nE = 0.2597

Two important facts are noticed. (a) The efficiency for the Miiser Stefan-Boltzmann engine is higher in the ecological case than in the maximum power case, as expected. (b) The so-called ecological function has some interesting properties. Among them, the semi-sum property is given in an approximate manner by Equation (21), nE ~ | (Vc+Vmp), where nc is the Carnot efficiency and nMP is the efficiency at the maximum power regime. Using the semi-sum property for our case, in which nC = 1 — Th =

0.3317 and nMP = 1 — y TH = 0.2029, we then have nE = 0.2673, which is close to Equation (34).

Figure 2. (a) nMP Equation (19), and the upper and lower bounds for the efficiency at maximum power for systems without symmetry conditions reported in [33]; (b) nE Equation (34), bounds for maximum Q.

Finally, it is interesting to compare our results for the efficiencies at maximum power and maximum ecological function cases with the lower and upper bounds for the optimum efficiency for the maximum power and maximum omega function [32], respectively, reported by Sanchez et al. [33]. It is possible to compare the efficiencies at maximum omega function and maximum ecological function because under endoreversible conditions, such as our case, the ecological and omega functions are equivalent [34]. The efficiencies obtained in this work and the bounds reported by Sanchez [33] can be observed in Figure 2, where only the limit case called without symmetry conditions was plotted, since only for this case our efficiencies fulfill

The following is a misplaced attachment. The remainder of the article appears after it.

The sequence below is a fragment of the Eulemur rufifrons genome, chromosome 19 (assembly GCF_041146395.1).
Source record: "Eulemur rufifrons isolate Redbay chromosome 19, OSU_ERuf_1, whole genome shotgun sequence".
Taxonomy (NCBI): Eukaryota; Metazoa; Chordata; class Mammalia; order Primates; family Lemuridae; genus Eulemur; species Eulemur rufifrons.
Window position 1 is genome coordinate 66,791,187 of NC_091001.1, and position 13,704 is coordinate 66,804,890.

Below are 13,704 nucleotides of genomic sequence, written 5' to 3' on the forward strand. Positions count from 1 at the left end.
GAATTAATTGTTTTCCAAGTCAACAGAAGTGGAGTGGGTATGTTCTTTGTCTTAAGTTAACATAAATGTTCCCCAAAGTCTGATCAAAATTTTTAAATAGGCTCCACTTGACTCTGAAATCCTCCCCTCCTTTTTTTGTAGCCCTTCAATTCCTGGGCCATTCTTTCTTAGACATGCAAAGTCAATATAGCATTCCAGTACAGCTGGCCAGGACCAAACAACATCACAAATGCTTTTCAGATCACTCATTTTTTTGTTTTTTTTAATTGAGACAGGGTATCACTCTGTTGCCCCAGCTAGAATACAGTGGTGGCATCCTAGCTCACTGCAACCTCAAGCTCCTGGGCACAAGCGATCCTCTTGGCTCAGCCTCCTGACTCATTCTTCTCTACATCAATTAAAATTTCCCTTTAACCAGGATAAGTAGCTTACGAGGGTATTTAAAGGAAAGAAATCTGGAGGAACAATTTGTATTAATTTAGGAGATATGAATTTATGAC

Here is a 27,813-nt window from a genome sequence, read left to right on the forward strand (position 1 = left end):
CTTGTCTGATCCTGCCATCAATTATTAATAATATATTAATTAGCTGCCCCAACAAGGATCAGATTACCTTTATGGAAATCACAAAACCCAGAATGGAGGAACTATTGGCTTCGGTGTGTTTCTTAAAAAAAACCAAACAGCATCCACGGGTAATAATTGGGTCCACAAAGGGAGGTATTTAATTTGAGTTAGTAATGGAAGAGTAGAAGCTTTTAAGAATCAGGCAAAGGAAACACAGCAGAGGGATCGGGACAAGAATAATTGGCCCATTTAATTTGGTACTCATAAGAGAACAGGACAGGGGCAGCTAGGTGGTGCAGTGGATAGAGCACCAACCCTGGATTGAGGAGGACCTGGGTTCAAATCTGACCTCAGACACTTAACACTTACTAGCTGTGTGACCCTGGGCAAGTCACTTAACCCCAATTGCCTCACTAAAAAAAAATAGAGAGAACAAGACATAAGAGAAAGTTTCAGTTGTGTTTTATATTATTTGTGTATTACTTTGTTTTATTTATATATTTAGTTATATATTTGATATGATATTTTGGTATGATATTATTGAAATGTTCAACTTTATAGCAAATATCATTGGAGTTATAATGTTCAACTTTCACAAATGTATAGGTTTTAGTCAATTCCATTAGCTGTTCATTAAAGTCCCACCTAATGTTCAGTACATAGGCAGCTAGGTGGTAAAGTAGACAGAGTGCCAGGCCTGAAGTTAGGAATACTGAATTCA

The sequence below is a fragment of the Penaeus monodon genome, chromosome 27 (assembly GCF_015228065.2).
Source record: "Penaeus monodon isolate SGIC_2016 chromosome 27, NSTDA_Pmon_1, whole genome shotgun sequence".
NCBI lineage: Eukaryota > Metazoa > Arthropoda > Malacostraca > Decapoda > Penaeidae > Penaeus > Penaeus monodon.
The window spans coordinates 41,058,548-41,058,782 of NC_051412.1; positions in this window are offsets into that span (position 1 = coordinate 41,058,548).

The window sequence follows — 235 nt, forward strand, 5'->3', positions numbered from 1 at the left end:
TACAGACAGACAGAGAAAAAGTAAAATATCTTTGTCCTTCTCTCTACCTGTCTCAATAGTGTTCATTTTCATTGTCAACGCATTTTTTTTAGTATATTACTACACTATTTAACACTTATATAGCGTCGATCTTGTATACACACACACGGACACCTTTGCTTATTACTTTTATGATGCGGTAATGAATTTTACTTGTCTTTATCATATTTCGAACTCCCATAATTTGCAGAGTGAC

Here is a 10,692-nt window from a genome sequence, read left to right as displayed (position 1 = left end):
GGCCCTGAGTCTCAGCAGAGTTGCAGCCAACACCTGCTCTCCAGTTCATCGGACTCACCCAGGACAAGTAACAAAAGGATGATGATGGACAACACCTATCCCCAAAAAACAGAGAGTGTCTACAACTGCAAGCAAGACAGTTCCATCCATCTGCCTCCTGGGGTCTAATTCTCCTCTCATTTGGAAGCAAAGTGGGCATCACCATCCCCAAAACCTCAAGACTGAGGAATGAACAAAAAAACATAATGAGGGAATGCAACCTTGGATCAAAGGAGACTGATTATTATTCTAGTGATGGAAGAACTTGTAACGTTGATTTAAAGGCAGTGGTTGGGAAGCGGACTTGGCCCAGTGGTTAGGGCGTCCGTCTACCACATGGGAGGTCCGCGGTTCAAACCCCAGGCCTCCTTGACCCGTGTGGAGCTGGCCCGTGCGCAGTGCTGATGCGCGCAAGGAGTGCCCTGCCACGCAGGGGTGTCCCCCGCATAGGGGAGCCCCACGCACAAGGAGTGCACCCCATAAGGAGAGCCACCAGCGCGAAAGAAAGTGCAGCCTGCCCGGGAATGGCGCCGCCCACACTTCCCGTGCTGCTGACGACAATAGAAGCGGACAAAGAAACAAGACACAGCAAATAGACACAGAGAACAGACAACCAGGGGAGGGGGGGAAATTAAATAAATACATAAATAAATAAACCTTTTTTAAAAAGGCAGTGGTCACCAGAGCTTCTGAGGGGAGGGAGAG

— < VMP < Y(1 + Vc)

3Vc ^ ^ 3Vc (-, . Vc\

The other case (left-right symmetry) is more restrictive and our optimum efficiencies are not in the correspondent interval to this case. It should be emphasized that our results explicitly used a nonlinear transference law and that the Miiser engine model is not symmetric in the isothermal branches, although this asymmetry is in a different context to [33].

4. Maximum Power Density Criterion

In previous sections, an analysis for a CA engine performance was presented for two regimes in the context of Finite-Time Thermodynamics. However, none of these performance analyses include the effects of engine size. To include the size of the engine, Sahin et al. [35] suggested a new criterion called maximum power density analysis. In their work, Sahin et al. obtained two important results. Firstly, the thermal efficiency at maximum power density is shown to be greater than the thermal efficiency at maximum power. Secondly, the thermal efficiency at maximum power density varies between 1 — \fr and 1 — 2т/1 + т for 0 < b < 1, where b is the conductance allocation parameter defined as b = UH AH/UA, where UA = cte = UHAH + ULAL (assuming, as Sahin did, that the total thermal conductance is constrained [35,36]), UH and UL are the overall heat transfer coefficients and AH and AL are the heat transfer areas on the high and low temperature sides, respectively.

Considering as the same way as Sahin, the temperature of hot and cold working fluid exchanging heat with the reservoirs TH and TL are Th and Tl, respectively. Then, we consider that the heat flux input now takes the form

Qh = Uh Ah (TH — Tn) (35)

and the heat flux output is